12. Brown DM, Donaldson K, Borm PJ, Schins RP, Dehnhardt M, Gilmour P, Jimenez LA, Stone V (2004) Calcium and ROS-mediated activation of transcription factors and TNF-alpha cytokine gene expression in macrophages exposed to ultrafine particles. Am J Physiol Lung Cell Mol Physiol 286:L344–L353PubMedCrossRefGoogle Scholar
  13. Brunekreef B, Holgate ST (2002) Air pollution and health. Lancet 360:1233–1242PubMedCrossRefGoogle Scholar
  14. Cedervall T, Lynch I, Foy M, Berggard T, Donnelly SC, Cagney G, Linse S, Dawson KA (2007a) Detailed identification of plasma proteins adsorbed on copolymer nanoparticles. Angew Chem Int Ed Engl 46:5754–5756PubMedCrossRefGoogle Scholar
  15. Cedervall T, Lynch I, Lindman S, Berggard T, Thulin E, Nilsson H, Dawson KA, Linse S (2007b) Understanding the nanoparticle-protein corona using methods to quantify exchange rates and affinities of proteins for nanoparticles. Proc Natl Acad Sci U S A 104:2050–2055PubMedCrossRefGoogle Scholar
  16. Dausend J, Musyanovych A, Dass M, Walther P, Schrezenmeier H, Landfester K, Mailander V (2008) Uptake mechanism of oppositely charged fluorescent nanoparticles in HeLa cells. Macromol Biosci 8:1135–1143PubMedCrossRefGoogle Scholar
  17. Dawson KA, Salvati A, Lynch I (2009) Nanotoxicology: nanoparticles reconstruct lipids. Nat Nanotechnol 4:84–85PubMedCrossRefGoogle Scholar
  18. Deng ZJ, Mortimer G, Schiller T, Musumeci A, Martin D, Minchin RF (2009) Differential plasma protein binding to metal oxide nanoparticles. Nanotechnology 20:455101PubMedCrossRefGoogle Scholar
  19. Ding M, Kisin ER, Zhao J, Bowman L, Lu Y, Jiang B, Leonard S, Vallyathan V, Castranova V, Murray AR, Fadeel B, Shvedova AA (2009) Size-dependent effects of tungsten carbide-cobalt particles on oxygen radical production and activation of cell signaling pathways in murine epidermal cells. Toxicol Appl Pharmacol 241:260–268PubMedCrossRefGoogle Scholar
  20. Dobrovolskaia MA, McNeil SE (2007) Immunological properties of engineered nanomaterials. Nat Nanotechnol 2:469–478PubMedCrossRefGoogle Scholar
  21. Donaldson K, Stone V, Tran CL, Kreyling W, Borm PJ (2004) Nanotoxicology. Occup Environ Med 61(9):727–728PubMedCrossRefGoogle Scholar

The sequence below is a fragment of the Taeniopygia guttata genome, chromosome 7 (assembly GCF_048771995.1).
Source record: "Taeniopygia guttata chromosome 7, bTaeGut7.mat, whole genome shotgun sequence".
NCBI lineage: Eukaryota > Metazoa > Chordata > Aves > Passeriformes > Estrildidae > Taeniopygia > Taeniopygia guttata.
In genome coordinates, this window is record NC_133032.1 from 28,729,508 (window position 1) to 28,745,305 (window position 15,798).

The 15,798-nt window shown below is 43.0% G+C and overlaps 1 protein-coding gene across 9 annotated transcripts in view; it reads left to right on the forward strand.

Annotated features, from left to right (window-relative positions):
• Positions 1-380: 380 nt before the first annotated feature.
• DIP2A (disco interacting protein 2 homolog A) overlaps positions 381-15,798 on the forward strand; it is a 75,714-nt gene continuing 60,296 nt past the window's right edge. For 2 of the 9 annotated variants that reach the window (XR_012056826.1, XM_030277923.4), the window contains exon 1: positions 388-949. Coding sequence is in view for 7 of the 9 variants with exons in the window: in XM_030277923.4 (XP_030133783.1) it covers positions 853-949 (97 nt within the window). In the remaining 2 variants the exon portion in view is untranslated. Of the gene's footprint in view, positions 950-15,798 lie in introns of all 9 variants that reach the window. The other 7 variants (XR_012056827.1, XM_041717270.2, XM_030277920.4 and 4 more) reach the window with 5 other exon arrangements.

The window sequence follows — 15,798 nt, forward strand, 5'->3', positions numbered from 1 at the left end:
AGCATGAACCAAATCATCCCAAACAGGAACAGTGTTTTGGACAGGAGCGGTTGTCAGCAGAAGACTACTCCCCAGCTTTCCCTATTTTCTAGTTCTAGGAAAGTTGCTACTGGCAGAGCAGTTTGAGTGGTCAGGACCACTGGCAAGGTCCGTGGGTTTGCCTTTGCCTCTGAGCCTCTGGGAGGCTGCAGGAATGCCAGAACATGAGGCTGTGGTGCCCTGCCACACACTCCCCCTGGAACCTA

22. Donaldson K, Tran L, Jimenez LA, Duffin R, Newby DE, Mills N, MacNee W, Stone V (2005) Combustion-derived nanoparticles: a review of their toxicology following inhalation exposure. Part Fibre Toxicol 2:10PubMedCrossRefGoogle Scholar
  23. Donaldson K, Borm PJ, Castranova V, Gulumian M (2009) The limits of testing particle-mediated oxidative stress in vitro in predicting diverse pathologies; relevance for testing of nanoparticles. Part Fibre Toxicol 6:13PubMedCrossRefGoogle Scholar
  24. Duffin R, Tran L, Brown D, Stone V, Donaldson K (2007) Proinflammogenic effects of low-toxicity and metal nanoparticles in vivo and in vitro: highlighting the role of particle surface area and surface reactivity. Inhal Toxicol 19:849–856PubMedCrossRefGoogle Scholar
  25. Eom HJ, Choi J (2009) Oxidative stress of CeO2 nanoparticles via p38-Nrf-2 signaling pathway in human bronchial epithelial cell, Beas-2B. Toxicol Lett 187:77–83PubMedCrossRefGoogle Scholar
  26. Gratton SE, Ropp PA, Pohlhaus PD, Luft JC, Madden VJ, Napier ME, Desimone JM (2008) The effect of particle design on cellular internalization pathways. Proc Natl Acad Sci U S A 105:11613–11618PubMedCrossRefGoogle Scholar
  27. Harburger DS, Calderwood DA (2009) Integrin signalling at a glance. J Cell Sci 122:159–163PubMedCrossRefGoogle Scholar
  28. Hellstrand E, Lynch I, Andersson A, Drakenberg T, Dahlback B, Dawson KA, Linse S, Cedervall T (2009) Complete high-density lipoproteins in nanoparticle corona. FEBS J 276:3372–3381PubMedCrossRefGoogle Scholar
  29. Hsin YH, Chen CF, Huang S, Shih TS, Lai PS, Chueh PJ (2008) The apoptotic effect of nanosilver is mediated by a ROS- and JNK-dependent mechanism involving the mitochondrial pathway in NIH3T3 cells. Toxicol Lett 179:130–139PubMedCrossRefGoogle Scholar
  30. Huang S, Chueh PJ, Lin YW, Shih TS, Chuang SM (2009a) Disturbed mitotic progression and genome segregation are involved in cell transformation mediated by nano-TiO2 long-term exposure. Toxicol Appl Pharmacol 241:182–194PubMedCrossRefGoogle Scholar
  31. Huang YF, Liu H, Xiong X, Chen Y, Tan W (2009b) Nanoparticle-mediated IgE-receptor aggregation and signaling in RBL mast cells. J Am Chem Soc 131:17328–17334PubMedCrossRefGoogle Scholar
  32. Hughes S, El Haj AJ, Dobson J (2005) Magnetic micro- and nanoparticle mediated activation of mechanosensitive ion channels. Med Eng Phys 27:754–762PubMedCrossRefGoogle Scholar
  33. Hussain S, Boland S, Baeza-Squiban A, Hamel R, Thomassen LC, Martens JA, Billon-Galland MA, Fleury-Feith J, Moisan F, Pairon JC, Marano F (2009) Oxidative stress and proinflammatory effects of carbon black and titanium dioxide nanoparticles: role of particle surface area and internalized amount. Toxicology 260:142–149PubMedCrossRefGoogle Scholar
  34. Hussain S, Thomassen LC, Ferecatu I, Borot MC, Andreau K, Martens JA, Fleury J, Baeza-Squiban A, Marano F, Boland S (2010) Carbon black and titanium dioxide nanoparticles elicit distinct apoptotic pathways in bronchial epithelial cells. Part Fibre Toxicol 7:10Google Scholar